Livestock, deer and logging interactions in the lodgepole pine/pumice region of central Oregon Public Deposited

http://ir.library.oregonstate.edu/concern/graduate_thesis_or_dissertations/xg94hs77b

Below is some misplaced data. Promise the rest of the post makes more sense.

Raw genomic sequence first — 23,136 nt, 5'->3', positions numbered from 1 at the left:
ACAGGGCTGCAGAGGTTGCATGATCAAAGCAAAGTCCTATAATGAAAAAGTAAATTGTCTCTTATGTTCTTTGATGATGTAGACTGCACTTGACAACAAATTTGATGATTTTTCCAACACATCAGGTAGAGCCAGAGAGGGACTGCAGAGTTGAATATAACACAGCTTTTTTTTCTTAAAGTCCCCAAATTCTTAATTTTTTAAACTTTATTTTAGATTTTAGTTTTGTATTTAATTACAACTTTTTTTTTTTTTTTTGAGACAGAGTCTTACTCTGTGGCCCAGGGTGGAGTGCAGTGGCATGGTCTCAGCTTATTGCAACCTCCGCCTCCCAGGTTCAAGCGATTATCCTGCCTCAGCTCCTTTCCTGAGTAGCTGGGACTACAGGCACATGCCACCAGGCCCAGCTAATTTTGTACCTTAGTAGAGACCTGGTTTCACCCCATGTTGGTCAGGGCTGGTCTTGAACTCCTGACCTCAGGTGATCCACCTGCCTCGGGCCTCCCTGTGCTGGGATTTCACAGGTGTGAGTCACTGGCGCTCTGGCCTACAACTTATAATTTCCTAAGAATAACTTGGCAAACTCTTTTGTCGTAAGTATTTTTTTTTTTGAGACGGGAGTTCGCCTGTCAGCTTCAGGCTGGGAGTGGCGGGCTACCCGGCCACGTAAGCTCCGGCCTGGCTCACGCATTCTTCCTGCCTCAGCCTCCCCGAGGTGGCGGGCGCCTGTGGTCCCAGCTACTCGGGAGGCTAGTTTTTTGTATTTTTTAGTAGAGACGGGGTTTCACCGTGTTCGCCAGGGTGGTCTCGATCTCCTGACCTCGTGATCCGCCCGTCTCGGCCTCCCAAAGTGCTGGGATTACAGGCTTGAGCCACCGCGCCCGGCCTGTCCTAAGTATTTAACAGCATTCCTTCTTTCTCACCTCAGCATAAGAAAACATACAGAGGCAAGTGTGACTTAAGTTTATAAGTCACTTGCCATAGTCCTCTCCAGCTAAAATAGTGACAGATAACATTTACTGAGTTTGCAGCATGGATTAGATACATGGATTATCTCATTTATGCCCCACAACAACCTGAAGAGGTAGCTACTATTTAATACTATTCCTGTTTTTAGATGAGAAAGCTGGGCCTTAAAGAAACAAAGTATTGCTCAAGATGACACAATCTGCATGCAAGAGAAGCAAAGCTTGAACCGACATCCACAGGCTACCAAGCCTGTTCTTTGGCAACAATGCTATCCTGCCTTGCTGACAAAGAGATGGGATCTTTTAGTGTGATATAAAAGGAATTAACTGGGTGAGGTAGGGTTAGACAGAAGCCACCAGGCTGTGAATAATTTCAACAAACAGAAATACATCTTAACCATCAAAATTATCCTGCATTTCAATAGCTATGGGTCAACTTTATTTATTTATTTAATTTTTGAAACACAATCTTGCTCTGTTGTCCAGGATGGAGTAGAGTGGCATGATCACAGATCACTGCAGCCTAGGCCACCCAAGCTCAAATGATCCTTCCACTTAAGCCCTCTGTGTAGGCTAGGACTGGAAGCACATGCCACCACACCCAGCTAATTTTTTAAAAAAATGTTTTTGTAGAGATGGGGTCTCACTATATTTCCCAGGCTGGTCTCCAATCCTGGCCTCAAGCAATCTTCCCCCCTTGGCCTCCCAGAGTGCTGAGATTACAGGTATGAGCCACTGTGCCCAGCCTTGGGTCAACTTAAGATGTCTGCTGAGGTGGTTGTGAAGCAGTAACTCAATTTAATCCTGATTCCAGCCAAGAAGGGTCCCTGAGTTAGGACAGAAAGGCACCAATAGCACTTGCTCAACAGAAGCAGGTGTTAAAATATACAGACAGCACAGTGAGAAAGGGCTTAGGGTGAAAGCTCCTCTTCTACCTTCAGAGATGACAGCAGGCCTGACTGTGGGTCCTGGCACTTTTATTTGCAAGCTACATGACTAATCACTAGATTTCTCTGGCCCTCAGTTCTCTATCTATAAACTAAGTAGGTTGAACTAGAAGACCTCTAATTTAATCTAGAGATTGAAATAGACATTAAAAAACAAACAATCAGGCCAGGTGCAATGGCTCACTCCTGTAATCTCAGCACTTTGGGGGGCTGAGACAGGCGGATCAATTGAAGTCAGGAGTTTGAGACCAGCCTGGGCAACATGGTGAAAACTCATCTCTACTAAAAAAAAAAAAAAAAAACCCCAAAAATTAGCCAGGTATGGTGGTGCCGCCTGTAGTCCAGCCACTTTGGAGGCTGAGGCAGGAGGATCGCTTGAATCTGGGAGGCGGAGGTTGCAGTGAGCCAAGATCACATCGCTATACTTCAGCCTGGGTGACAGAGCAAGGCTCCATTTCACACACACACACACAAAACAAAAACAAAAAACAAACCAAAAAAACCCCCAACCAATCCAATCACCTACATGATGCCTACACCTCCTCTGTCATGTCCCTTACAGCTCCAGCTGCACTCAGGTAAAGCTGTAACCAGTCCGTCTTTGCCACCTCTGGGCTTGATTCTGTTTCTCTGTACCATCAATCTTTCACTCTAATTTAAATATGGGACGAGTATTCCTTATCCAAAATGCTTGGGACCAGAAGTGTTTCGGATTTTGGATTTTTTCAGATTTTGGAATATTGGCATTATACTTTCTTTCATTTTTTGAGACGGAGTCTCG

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  • The objectives of this study were to: 1) determine production of plant species and utilization by cattle, sheep and deer as related to plant communities and timber management practices and 2) evaluate the interaction of range use between cattle and deer and between sheep and deer as affected by site and timber management practices. Meadow communities and logged and non-logged areas of the Pinus contorta/Purshia tridentata /Stipa occidentalis habitat type were studied during the summer grazing season of a dry (1973) and wet (1974) year in Klamath County, Oregon. Six meadow habitat types were proposed. Meadow production varied from 879 to 2602 pounds per acre in 1973 (dry year) and varied from 2389 to 3295 pounds per acre in 1974 (wet year). Grasslike species in the meadows accounted for the greatest response in production to yearly moisture fluctuations. Forbs experienced little change in production on meadows with good soil and water conditions, whereas, a 93 to 160 percent increase occurred on the more shallow, dry meadows. Deer grazing on the meadows maintained a diet dominated by forbs both years, whereas, cattle and sheep grazed predominantly on grass and grasslike species while on the meadows. Meadow species which constituted the greatest potential overlap in the diets of livestock and deer included: Potentilla gracilis, Microseris nutans, idalcea oregana, Ranunculus alismaefolius, Achillea millefolium and Penstemon procerus. Deer experienced a transition from a forb dominated diet to a shrub dominated diet during July. Purshia tridentata was the only species utilized by deer in both logged and non-logged areas with utilization being minimal during July. After August 1 utilization accelerated in the logged areas but remained static in the non-logged areas. Approximately 7 to 10 times more Purshia tridentata was consumed by deer from logged areas. Only fringes of non-logged areas were used by cattle. Stipa occidentalis and Sitanion hystrix growing in logged areas dominated the diet of cattle in July. By mid-August Purshia tridentata dominated their diet and comprised 75 percent by the end of the grazing season. Purshia tridentata was dominant in the diet of sheep on the logged and non-logged areas throughout the grazing season. Approximately 2.5 times more Purshia tridentata was consumed by sheep in the logged areas as compared to the non-logged areas. At the end of the grazing season dual utilization values on Purshia tridentata in logged areas were 25 and 50 percent for cattle-deer and sheep-deer, respectively and in non-logged areas were 15 and 30 percent, respectively. Total herbaceous production was 58-126 and 12-18 pounds per acre for the logged and non-logged areas, respectively. Purshia tridentata production was 287-397 and 223-297 pounds per acre for the logged and non-logged areas, respectively. Purshia tridentata plants growing in non-logged areas had 55 percent of their current year's growth in the unutilized spurs. Developed leaders (terminal and lateral) accounted for 71 percent of the production of Purshia tridentata in logged areas. Average leader lengths were approximately 2.5 cm longer on plants in logged areas. Approximately 42 percent of the Purshia tridentata plants were lost during the logging operations. Sixty-four percent of the > 40 cm height plants were lost from logging while 16 percent of the 20-40 cm height plants were destroyed. Densities of germinated rodent caches of Purshia tridentata were much lower in logged areas. Percent canopy cover and density of Purshia contorta were highly correlated with cache densities in logged areas. Additional managerial considerations relative to timber harvest were mentioned.
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